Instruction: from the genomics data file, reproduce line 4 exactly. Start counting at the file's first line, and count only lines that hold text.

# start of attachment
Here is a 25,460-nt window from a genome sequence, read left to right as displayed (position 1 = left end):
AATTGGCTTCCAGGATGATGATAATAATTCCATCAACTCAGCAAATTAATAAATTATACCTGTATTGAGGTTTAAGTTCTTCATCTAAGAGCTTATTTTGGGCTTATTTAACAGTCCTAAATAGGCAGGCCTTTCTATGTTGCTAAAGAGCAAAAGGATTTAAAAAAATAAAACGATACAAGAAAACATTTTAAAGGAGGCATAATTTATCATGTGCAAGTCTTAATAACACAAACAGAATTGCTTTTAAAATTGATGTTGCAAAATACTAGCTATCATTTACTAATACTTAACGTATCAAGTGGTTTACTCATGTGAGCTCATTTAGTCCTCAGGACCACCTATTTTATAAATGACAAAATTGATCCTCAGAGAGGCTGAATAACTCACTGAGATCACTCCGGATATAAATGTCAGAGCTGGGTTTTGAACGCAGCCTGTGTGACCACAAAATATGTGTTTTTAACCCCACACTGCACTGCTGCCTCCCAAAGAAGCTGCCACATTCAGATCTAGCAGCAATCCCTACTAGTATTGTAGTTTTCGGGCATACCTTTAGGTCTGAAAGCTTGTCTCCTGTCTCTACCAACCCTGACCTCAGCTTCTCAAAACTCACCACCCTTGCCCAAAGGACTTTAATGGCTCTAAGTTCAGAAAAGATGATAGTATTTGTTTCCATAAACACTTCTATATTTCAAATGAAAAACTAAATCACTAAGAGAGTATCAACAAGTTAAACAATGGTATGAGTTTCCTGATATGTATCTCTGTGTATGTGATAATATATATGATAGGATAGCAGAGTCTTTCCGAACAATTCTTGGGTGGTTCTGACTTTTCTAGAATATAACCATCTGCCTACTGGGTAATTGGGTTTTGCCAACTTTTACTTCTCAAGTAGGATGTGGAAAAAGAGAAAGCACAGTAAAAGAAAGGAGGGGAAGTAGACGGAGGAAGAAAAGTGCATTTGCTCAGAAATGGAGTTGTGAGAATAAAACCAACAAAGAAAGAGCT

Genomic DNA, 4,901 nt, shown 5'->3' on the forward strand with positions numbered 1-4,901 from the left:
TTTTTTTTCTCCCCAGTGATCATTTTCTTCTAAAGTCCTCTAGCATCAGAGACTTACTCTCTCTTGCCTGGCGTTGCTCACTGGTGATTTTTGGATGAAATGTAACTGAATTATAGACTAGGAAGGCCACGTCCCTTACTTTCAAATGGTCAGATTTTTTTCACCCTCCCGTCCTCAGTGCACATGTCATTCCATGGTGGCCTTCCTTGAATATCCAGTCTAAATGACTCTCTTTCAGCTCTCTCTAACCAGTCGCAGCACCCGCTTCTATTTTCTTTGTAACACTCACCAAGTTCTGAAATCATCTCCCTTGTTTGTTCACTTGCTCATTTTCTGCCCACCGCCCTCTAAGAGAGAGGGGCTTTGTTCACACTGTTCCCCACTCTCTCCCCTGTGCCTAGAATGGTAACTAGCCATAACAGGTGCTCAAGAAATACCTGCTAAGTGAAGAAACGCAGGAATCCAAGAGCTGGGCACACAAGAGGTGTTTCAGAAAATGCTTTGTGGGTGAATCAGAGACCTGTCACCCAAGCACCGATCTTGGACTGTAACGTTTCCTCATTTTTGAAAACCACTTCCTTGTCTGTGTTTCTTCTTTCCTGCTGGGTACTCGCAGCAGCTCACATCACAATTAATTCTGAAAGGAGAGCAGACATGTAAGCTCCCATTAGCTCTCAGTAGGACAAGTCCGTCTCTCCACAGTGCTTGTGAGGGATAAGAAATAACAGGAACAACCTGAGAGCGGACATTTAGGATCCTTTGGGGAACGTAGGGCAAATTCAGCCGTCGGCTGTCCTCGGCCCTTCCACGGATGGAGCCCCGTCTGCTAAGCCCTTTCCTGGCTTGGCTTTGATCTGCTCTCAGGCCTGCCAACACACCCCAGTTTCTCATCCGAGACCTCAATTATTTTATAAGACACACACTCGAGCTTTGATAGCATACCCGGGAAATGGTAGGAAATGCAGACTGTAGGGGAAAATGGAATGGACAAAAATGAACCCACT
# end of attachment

TTTTTTTTCTCCCCAGTGATCATTTTCTTCTAAAGTCCTCTAGCATCAGAGACTTACTCTCTCTTGCCTGGCGTTGCTCACTGGTGATTTTTGGATGAAATGTAACTGAATTATAGACTAGGAAGGCCACGTCCCTTACTTTCAAATGGTCAGATTTTTTTCACCCTCCCGTCCTCAGTGCACATGTCATTCCATGGTGGCCTTCCTTGAATATCCAGTCTAAATGACTCTCTTTCAGCTCTCTCTAACCAGTCGCAGCACCCGCTTCTATTTTCTTTGTAACACTCACCAAGTTCTGAAATCATCTCCCTTGTTTGTTCACTTGCTCATTTTCTGCCCACCGCCCTCTAAGAGAGAGGGGCTTTGTTCACACTGTTCCCCACTCTCTCCCCTGTGCCTAGAATGGTAACTAGCCATAACAGGTGCTCAAGAAATACCTGCTAAGTGAAGAAACGCAGGAATCCAAGAGCTGGGCACACAAGAGGTGTTTCAGAAAATGCTTTGTGGGTGAATCAGAGACCTGTCACCCAAGCACCGATCTTGGACTGTAACGTTTCCTCATTTTTGAAAACCACTTCCTTGTCTGTGTTTCTTCTTTCCTGCTGGGTACTCGCAGCAGCTCACATCACAATTAATTCTGAAAGGAGAGCAGACATGTAAGCTCCCATTAGCTCTCAGTAGGACAAGTCCGTCTCTCCACAGTGCTTGTGAGGGATAAGAAATAACAGGAACAACCTGAGAGCGGACATTTAGGATCCTTTGGGGAACGTAGGGCAAATTCAGCCGTCGGCTGTCCTCGGCCCTTCCACGGATGGAGCCCCGTCTGCTAAGCCCTTTCCTGGCTTGGCTTTGATCTGCTCTCAGGCCTGCCAACACACCCCAGTTTCTCATCCGAGACCTCAATTATTTTATAAGACACACACTCGAGCTTTGATAGCATACCCGGGAAATGGTAGGAAATGCAGACTGTAGGGGAAAATGGAATGGACAAAAATGAACCCACT